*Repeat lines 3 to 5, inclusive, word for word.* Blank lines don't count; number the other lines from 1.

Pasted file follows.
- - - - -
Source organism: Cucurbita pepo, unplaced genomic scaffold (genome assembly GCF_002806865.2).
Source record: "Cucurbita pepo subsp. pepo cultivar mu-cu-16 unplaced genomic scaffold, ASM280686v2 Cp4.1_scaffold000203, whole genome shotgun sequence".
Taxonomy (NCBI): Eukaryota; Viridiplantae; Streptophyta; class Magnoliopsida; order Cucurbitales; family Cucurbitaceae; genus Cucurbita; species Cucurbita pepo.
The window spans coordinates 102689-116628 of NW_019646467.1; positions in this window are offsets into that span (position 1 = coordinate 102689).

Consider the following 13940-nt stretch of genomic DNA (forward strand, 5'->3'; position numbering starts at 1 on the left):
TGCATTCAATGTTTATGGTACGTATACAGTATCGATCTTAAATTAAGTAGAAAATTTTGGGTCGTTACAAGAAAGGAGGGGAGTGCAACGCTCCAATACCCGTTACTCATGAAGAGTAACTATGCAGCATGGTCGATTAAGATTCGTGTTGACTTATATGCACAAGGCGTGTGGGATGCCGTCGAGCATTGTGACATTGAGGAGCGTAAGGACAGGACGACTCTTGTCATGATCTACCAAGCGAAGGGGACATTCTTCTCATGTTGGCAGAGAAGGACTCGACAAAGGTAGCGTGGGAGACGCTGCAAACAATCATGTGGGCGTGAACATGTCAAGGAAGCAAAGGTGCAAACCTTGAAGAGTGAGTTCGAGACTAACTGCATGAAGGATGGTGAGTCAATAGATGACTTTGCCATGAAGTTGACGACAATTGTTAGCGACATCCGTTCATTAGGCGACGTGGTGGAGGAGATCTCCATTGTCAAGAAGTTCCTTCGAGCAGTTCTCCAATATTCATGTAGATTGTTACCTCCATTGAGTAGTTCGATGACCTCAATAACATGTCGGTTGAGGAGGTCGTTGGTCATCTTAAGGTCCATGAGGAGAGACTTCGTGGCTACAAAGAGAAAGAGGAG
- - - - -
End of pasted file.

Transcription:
Taxonomy (NCBI): Eukaryota; Viridiplantae; Streptophyta; class Magnoliopsida; order Cucurbitales; family Cucurbitaceae; genus Cucurbita; species Cucurbita pepo.
The window spans coordinates 102689-116628 of NW_019646467.1; positions in this window are offsets into that span (position 1 = coordinate 102689).

Consider the following 13940-nt stretch of genomic DNA (forward strand, 5'->3'; position numbering starts at 1 on the left):